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Uptick in UK privacy awareness, says ICO

The UK’s privacy watchdog, the Information Commissioner’s Office, reports increased public awareness of privacy and information rights issues

New laws and high-profile investigations have helped put data protection and privacy at the centre of the UK public’s consciousness, according to the Information Commissioner’s Office (ICO).

“This is an important time for privacy rights, with a new legal framework and increased public interest,” information commissioner Elizabeth Denham wrote in the foreword to the ICO’s latest annual report.

“Transparency and accountability must be paramount, otherwise it will be impossible to build trust in the way that personal information is obtained, used and shared online,” she said.

Denham said her second year in the role had been “one of increasing activity and challenging actions, some unexpected, for the office”.

As well as extensive work helping the public and organisations of all sizes prepare for the General Data Protection Regulation (GDPR), and providing expert advice to government during the passage of the Data Protection Act 2018 through Parliament, she said the ICO also experienced unprecedented demand for its casework on data protection and freedom of information (FoI).

The ICO dedicated “significant resources” to the drafting of the Data Protection Bill and to making amendments during its parliamentary passage, the report said, including amendments where the ICO believed the law needed strengthening, such as around the ICO’s investigative powers.

The report highlights the ICO work with the public, showing that in the 12 months to 31 March 2018, there was a “significant increase” in data protection complaints (up 15%), self-reported breaches (up 30%) and FoI complaints (up 5%).

Against this increased demand, the report said the ICO closed more cases than in any other year.

“The ability of our staff to handle this increased workload demonstrates our ability to adjust and expand to increased demand for our regulatory services,” said Denham.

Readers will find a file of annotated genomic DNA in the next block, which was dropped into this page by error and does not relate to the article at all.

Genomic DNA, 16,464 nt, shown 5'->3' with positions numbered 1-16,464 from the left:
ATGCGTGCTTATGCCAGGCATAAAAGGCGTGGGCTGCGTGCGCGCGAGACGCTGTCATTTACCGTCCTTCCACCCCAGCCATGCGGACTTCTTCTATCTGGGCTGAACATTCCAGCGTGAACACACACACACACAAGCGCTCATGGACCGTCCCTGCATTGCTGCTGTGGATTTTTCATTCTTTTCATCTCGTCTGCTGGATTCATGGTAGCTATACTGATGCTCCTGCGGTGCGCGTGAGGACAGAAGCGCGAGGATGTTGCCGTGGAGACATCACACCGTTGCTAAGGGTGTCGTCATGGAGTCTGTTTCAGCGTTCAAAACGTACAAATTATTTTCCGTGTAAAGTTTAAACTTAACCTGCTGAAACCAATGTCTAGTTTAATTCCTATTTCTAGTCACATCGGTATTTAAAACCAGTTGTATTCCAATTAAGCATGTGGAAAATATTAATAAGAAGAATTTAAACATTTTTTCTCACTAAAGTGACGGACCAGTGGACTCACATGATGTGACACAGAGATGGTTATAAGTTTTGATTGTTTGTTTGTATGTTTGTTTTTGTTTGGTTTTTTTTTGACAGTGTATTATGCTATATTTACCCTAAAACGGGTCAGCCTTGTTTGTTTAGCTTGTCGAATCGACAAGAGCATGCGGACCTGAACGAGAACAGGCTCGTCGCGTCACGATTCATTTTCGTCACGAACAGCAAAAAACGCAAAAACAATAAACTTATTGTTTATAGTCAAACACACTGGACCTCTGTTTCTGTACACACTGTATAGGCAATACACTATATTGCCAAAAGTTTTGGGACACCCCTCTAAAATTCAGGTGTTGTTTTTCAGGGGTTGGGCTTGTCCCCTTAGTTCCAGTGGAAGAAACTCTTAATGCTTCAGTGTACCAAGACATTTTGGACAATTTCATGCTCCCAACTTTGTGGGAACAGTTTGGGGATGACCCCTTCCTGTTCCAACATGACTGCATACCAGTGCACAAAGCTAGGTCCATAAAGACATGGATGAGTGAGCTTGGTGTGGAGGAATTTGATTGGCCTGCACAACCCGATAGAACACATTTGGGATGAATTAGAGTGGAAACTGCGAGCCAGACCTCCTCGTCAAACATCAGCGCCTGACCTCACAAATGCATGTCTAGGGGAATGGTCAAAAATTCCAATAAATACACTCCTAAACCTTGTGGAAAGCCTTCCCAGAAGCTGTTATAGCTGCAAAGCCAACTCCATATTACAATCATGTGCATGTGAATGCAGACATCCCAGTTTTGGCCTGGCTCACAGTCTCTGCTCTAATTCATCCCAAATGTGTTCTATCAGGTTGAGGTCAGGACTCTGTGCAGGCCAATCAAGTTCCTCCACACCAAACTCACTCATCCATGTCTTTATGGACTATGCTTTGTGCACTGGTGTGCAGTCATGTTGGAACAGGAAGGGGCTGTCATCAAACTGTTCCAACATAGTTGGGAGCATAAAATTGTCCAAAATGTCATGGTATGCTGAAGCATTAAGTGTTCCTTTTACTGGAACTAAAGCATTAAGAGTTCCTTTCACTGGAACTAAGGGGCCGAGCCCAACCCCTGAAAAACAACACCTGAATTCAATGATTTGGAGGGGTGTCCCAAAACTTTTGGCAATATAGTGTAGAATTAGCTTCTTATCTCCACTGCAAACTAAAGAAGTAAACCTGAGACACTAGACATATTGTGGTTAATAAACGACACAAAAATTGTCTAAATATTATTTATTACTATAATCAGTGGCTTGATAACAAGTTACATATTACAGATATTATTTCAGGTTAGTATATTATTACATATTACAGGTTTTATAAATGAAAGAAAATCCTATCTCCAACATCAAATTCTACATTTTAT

“This should reassure UK citizens that the ICO will be up to the challenge of handling their concerns well into the future, even if caseloads rise as our projections indicate.”

In terms of enforcing data protection law, the report said the ICO issued the largest number and highest value of civil monetary penalties in its history.

This included 26 penalties totalling £3.28m for breaches of electronic marketing laws; 11 fines totalling £1.29m for serious security failures under the Data Protection Act 1998; 11 fines to charities totalling £138,000 for unlawfully processing personal data; an £80,000 fine issued to a data broking organisation; and 19 criminal prosecutions resulting in 18 convictions. A further six cautions were issued and 11 search warrants were executed.

In terms of advice to organisations, the report said the ICO continued to engage with organisations in the public, private and third sectors to promote compliance with the laws on information rights.

The ICO also undertook 26 new audits, 24 follow-up audits, 43 information risk reviews and 56 advisory visits with small and medium-sized enterprises (SMEs).

The report said the ICO continues to play a leading role in European and global policy and enforcement networks, supporting a new International Strategy.

The report also highlights the ICO’s increased focus on cyber incidents, including a new Technology Strategy and the ICO Grants Programme to support independent research.

“I believe the data and evidence in this report indicates the ICO is the proactive digital regulator the UK needs for the ongoing challenges of upholding information rights in the digital world,” said Denham.

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